Incidence of marginal ulcer in LRYGB varies from 1% to 16%. [17] Recent systematic review and meta-analysis by Ying et al. showed that prophylactic PPI reduces the incidence of marginal ulcer. [18] We routinely advice proton pumb inhibitors for first 6 months for both LRYGB and LMGB patients. Though we did not routinely do endoscopy to all patients in the study group, the incidence of marginal ulcer among symptomatic patients is 0.5% in LMGB group compared to 1% in LRYGB group. Kular et al. reported 0.6% incidence of marginal ulcer in LMGB from the Indian subcontinent. [19]

In our study, the GIQLI detected no difference in GIQL between LRYGB and LMGB suggesting that the incidence of biliary esophagitis, chronic gastritis and marginal ulcer are not a concern although further follow-up data are required to confirm it.

  Conclusion Top

Both LRYGB and LMGB are effective treatments for morbid obesity. Both procedures can significantly resolve obesity-related comorbidities and increase quality of life for morbidly obese patients. LMGB was shown to be a simpler and safer procedure than LRYGB with similar efficacy at the 1-year follow-up. LMGB is thus an acceptable alternative treatment to standard LRYGB for morbidly obese patients.

  References Top

Franco JV, Ruiz PA, Palermo M, Gagner M. A review of studies comparing three laparoscopic procedures in bariatric surgery: Sleeve gastrectomy, Roux-en-Y gastric bypass and adjustable gastric banding. Obes Surg 2011;21:1458-68.  Back to cited text no. 1
Daskalakis M, Weiner RA. Sleeve gastrectomy as a single-stage bariatric operation: Indications and limitations. Obes Facts 2009;2 Suppl 1:8-10.  Back to cited text no. 2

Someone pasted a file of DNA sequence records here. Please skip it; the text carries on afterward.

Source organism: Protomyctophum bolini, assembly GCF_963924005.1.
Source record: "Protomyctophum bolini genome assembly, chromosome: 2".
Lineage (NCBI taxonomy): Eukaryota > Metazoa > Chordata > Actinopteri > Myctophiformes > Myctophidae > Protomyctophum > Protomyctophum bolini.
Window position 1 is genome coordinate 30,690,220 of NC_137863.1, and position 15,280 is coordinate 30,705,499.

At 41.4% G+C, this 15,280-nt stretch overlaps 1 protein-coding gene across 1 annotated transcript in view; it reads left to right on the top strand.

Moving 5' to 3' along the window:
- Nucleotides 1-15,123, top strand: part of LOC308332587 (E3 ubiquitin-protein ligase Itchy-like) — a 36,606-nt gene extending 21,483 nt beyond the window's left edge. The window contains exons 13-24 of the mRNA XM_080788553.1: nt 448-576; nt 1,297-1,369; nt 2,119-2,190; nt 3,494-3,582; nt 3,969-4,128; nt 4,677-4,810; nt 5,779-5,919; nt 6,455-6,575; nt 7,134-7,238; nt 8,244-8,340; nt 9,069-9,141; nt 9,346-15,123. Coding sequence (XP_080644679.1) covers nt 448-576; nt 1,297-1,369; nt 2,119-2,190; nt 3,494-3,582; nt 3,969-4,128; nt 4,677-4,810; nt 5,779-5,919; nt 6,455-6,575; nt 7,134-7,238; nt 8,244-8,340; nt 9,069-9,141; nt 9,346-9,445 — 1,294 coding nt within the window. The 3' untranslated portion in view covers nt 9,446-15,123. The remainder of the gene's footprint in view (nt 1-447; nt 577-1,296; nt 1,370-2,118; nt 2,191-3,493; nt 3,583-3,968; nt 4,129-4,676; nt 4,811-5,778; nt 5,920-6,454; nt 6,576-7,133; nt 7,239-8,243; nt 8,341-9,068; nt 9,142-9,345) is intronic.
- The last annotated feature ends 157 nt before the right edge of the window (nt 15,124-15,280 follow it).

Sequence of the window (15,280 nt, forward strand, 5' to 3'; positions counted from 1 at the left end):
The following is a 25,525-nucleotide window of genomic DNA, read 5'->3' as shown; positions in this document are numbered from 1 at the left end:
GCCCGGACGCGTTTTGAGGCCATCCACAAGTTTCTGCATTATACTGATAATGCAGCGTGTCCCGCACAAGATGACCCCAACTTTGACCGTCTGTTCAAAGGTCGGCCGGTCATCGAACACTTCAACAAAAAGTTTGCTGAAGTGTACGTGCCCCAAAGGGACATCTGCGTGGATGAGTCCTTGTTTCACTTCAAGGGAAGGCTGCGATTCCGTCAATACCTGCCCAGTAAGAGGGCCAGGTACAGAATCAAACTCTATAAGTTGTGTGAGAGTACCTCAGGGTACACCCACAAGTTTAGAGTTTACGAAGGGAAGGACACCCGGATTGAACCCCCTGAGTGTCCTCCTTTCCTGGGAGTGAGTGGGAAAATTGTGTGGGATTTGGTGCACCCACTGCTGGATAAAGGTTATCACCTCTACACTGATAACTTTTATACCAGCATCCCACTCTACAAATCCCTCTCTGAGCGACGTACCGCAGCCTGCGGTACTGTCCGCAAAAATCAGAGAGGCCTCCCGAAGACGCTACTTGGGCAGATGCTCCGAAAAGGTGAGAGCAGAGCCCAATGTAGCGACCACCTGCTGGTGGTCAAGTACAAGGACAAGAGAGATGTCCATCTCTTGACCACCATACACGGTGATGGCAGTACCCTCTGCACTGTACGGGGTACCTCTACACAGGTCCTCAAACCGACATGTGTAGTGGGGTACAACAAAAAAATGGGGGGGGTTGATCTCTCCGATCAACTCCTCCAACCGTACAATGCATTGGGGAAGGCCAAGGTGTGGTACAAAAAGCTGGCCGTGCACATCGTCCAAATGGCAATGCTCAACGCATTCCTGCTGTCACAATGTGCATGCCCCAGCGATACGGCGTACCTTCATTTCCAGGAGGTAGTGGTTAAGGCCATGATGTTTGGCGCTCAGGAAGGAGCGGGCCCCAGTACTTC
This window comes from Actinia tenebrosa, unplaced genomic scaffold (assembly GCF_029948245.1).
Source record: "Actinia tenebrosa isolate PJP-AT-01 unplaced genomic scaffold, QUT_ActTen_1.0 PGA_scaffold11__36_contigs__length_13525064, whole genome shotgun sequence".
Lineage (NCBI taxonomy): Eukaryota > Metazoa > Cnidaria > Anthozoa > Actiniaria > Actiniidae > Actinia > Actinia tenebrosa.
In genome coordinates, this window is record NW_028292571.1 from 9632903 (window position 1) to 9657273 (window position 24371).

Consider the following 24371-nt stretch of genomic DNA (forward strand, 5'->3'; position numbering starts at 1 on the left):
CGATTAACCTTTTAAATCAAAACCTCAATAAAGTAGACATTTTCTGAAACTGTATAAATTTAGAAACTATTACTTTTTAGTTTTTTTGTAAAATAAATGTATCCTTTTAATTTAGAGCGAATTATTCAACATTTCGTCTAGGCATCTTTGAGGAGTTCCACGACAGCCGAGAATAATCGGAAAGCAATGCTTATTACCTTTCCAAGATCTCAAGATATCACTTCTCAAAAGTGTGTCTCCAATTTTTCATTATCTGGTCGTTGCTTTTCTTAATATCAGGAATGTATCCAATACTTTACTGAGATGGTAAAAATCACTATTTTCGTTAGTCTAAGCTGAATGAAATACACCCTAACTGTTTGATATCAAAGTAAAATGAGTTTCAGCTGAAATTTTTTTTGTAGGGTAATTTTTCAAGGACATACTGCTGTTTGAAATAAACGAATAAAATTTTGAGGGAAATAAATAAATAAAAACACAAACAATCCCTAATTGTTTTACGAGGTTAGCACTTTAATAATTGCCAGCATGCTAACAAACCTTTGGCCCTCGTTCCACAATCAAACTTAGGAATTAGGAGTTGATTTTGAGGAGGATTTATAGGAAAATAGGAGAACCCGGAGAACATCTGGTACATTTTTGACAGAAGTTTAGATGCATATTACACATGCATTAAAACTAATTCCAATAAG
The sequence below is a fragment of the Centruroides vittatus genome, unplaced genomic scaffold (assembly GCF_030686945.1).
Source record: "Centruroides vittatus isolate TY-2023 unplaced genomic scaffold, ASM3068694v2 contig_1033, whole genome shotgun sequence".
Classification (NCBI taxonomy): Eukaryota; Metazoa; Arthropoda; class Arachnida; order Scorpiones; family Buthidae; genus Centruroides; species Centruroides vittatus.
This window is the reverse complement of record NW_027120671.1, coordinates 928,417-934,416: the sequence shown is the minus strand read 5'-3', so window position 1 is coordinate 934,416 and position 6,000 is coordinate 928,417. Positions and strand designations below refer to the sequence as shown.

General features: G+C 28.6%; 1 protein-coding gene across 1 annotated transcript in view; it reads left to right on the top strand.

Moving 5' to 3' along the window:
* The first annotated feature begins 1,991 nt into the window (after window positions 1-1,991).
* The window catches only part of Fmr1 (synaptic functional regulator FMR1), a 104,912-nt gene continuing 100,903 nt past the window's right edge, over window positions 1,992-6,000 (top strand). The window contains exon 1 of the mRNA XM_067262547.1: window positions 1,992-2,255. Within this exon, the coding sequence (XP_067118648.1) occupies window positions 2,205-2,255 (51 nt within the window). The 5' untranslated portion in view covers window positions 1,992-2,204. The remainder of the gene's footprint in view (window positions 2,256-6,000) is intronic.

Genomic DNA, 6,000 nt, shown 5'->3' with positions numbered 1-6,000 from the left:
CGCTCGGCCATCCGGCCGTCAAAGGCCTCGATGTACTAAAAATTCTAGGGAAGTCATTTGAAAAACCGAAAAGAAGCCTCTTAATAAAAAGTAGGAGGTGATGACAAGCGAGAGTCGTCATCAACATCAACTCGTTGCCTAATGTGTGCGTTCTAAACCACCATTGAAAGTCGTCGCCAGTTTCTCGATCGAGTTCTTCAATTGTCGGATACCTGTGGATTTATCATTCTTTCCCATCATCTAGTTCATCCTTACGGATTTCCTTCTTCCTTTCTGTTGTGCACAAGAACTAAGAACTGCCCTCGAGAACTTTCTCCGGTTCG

Wittgrove AC, Clark GW, Tremblay LJ. Laparoscopic gastric bypass, Roux-en-Y: Preliminary report of five cases. Obes Surg 1994;4:353-57.  Back to cited text no. 3
Leyba JL, Aulestia SN, Llopis SN. Laparoscopic Roux-en-Y gastric bypass versus laparoscopic sleeve gastrectomy for the treatment of morbid obesity. A prospective study of 117 patients. Obes Surg 2011;21:212-6.  Back to cited text no. 4
Rutledge R. The mini-gastric bypass: Experience with the first 1,274 cases. Obes Surg 2001;11:276-80.  Back to cited text no. 5
Fisher BL, Buchwald H, Clark W, Champion JK, Fox SR, MacDonald KG, et al. Mini-gastric bypass controversy. Obes Surg 2001;11:773-7.  Back to cited text no. 6
Eypasch E, Williams JI, Wood-Dauphinee S, Ure BM, Schmülling C, Neugebauer E, et al. Gastrointestinal quality of life index: Development, validation and application of a new instrument. Br J Surg 1995;82:216-22.  Back to cited text no. 7
Thomas GN, Schooling CM, McGhee SM, Ho SY, Cheung BM, Wat NM, et al. Metabolic syndrome increases all-cause and vascular mortality: The Hong Kong Cardiovascular Risk Factor Study. Clin Endocrinol (Oxf) 2007;66:666-71.  Back to cited text no. 8